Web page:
Al Jazeera English has won its first Alfred I. duPont award for excellence in broadcast and digital journalism, announced the Columbia School of Journalism this morning. According to Columbia's website, the prize is the "equivalent of the Pulitzer Prizes" for broadcast journalism.
The award recognises the quality of the report "Haiti - Six Months on", part of Al Jazeera English's Faultlines documentary series. The program examines the aftermath of the earthquake that hit Haiti in January 2010 and is praised by the Columbia School of Journalism as "an emotional, accurate and visceral report about the lack of progress in reconstruction".
AJE was one of 14 prize-winners, including The New York Times, Detroit Public TV and Channel 4 BritDoc Foundation. But if AJE was not the only winner, this Poynter article suggests that it was, in some ways, the most significant.
The main reporter on the documentary, Sebastian Walker, is quoted by Poynter, saying he sees the award as "an indication of how things have shifted in the way that we're perceived in the U.S."
"This year in particular there has been a huge change in how Americans think about Al Jazeera, with our coverage of pro-democracy demonstrations that have brought about the Arab Spring," states Walker.
Are attitudes towards Al Jazeera in the US really shifting? Perhaps so. The Qatar-based network won widespread recognition for reporting on the uprisings across the Arab World, in particular for its use of Twitter. Between the beginning of the Egyptian uprising on January 25th and February 9th, traffic to AJE's website increased by 2,500%. A large chunk of this apparently comes from the US. Poynter writes that North America now drives over 40% of aljazeera.com's traffic.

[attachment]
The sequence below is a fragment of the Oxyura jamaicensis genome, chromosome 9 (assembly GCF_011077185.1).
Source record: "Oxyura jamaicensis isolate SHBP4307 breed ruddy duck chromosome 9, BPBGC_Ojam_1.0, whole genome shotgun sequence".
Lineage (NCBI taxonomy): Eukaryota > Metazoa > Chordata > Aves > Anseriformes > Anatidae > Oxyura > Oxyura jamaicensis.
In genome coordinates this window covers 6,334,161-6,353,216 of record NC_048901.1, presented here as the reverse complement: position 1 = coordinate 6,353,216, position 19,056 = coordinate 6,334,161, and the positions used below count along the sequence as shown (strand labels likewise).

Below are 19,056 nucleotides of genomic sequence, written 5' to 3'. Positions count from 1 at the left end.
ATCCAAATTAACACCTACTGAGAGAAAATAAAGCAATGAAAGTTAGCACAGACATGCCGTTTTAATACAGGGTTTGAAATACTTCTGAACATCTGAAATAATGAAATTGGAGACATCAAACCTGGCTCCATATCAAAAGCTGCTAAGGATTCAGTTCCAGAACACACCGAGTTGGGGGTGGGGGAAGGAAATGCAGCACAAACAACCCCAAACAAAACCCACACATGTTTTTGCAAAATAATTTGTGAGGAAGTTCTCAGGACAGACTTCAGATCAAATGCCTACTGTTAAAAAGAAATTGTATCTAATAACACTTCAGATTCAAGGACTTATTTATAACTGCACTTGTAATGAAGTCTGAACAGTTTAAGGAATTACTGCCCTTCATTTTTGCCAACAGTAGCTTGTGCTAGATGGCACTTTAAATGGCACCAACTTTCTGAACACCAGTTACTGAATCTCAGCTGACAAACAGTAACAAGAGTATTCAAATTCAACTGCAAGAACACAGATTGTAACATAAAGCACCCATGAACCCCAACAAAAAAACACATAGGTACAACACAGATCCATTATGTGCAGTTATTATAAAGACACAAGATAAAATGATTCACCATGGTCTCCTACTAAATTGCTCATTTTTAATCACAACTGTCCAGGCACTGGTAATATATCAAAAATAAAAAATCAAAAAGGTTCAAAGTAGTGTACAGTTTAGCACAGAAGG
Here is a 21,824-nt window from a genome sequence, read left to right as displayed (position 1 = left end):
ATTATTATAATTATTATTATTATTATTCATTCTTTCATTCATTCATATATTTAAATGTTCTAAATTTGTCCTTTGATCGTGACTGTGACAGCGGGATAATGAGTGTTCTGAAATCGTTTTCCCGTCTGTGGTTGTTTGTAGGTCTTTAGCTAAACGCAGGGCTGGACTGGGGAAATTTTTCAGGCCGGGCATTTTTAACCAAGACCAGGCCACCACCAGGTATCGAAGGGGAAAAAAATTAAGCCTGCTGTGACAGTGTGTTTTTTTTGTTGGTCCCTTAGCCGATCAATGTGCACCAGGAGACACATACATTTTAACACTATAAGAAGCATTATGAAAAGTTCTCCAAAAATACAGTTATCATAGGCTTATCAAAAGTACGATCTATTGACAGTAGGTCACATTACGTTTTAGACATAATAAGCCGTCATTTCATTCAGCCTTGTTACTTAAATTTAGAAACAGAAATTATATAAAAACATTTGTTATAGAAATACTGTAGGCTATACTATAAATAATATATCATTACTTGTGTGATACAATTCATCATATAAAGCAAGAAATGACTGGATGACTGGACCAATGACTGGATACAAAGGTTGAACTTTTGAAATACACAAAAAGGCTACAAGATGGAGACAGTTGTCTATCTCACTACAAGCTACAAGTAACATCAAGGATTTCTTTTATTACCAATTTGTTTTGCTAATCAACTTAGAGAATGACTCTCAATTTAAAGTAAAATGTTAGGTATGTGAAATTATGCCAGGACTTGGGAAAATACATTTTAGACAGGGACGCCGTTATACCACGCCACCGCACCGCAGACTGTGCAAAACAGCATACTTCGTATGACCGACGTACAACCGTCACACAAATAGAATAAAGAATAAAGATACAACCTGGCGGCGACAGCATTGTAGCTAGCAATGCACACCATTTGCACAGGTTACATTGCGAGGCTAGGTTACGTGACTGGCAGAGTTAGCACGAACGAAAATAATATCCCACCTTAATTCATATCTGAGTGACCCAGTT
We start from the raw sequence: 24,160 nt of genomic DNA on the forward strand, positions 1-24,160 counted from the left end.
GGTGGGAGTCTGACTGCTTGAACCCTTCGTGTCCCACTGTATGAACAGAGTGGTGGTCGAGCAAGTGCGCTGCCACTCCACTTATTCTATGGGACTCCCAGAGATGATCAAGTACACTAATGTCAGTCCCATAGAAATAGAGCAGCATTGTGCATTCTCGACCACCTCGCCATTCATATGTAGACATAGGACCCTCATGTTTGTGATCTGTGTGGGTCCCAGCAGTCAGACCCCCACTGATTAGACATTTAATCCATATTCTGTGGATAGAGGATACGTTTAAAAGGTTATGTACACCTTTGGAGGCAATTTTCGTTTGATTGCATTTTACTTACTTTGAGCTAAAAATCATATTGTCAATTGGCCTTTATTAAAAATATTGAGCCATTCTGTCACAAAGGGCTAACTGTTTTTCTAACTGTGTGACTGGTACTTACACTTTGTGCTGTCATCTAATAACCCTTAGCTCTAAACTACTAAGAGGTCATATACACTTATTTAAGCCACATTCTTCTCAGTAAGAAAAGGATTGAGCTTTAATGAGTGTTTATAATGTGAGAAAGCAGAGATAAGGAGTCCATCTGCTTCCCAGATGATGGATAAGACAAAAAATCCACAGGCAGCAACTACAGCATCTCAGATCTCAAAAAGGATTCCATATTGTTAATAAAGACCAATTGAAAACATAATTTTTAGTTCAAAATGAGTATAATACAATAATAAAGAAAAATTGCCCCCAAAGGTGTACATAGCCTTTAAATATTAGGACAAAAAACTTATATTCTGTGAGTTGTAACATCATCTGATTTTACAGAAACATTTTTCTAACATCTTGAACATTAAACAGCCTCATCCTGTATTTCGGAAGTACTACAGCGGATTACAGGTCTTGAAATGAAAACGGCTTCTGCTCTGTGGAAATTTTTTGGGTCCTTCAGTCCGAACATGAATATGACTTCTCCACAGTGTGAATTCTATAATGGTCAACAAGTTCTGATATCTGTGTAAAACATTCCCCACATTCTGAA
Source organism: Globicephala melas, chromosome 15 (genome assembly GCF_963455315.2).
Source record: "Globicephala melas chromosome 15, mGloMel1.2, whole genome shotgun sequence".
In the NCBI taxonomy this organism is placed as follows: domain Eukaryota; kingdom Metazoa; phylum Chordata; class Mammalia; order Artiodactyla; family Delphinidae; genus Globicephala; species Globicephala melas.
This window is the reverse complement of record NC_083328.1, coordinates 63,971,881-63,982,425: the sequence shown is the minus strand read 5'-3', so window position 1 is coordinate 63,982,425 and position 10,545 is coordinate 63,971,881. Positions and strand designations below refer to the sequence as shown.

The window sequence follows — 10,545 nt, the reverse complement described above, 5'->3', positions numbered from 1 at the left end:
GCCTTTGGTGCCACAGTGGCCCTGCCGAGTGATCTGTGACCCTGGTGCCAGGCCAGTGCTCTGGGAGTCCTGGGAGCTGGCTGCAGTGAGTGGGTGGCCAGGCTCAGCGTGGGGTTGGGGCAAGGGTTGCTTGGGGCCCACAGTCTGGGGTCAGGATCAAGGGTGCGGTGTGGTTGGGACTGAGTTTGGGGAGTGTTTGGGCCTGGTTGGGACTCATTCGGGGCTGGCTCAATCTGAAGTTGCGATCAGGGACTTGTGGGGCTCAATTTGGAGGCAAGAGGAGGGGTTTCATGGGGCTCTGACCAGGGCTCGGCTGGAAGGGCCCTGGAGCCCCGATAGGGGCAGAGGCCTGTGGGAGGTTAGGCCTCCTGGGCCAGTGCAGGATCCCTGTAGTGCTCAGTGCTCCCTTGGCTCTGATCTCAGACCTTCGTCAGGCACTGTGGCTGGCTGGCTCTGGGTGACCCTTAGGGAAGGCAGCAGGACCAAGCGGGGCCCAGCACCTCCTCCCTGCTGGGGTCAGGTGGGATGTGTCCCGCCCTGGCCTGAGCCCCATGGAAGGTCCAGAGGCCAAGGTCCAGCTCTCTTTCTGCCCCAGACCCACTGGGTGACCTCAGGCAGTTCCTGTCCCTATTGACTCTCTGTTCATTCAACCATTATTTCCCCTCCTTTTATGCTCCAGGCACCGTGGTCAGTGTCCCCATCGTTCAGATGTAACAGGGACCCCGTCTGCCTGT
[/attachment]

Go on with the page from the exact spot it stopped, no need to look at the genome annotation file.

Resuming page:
But Al Jazeera still faces prejudice. Arab Media and Society, a journal supported by the American University in Cairo, published a study in March this year, examining how the American pubic responded to Al Jazeera following the Egyptian protests. The report found that many Americans distrusted Al Jazeera and associated it with Al Qaeda, Osama Bin Laden and opponents of the US in the "War on Terror". The study concluded: "The perception of AJE as biased is robust among American viewers in general and especially among those politically conservative and suspicious of Arabs".
The recent controversy over Lowe's Home improvement store pulling its advertising from the television show "All-American Muslim" at the request of the right-wing group, the Florida Family Association, does nothing to suggest that these kind of attitudes are on the wane.
Still, despite the challenges that Al Jazeera faces in the US market, the prize from Columbia is a positive sign of the network's rising profile in America. Poynter reports that in 2012, Faultlines will be focusing on the US presidential elections and quotes Walker: "There's possibly greater interest from an international audience in the machinations of the campaign than there is even domestically."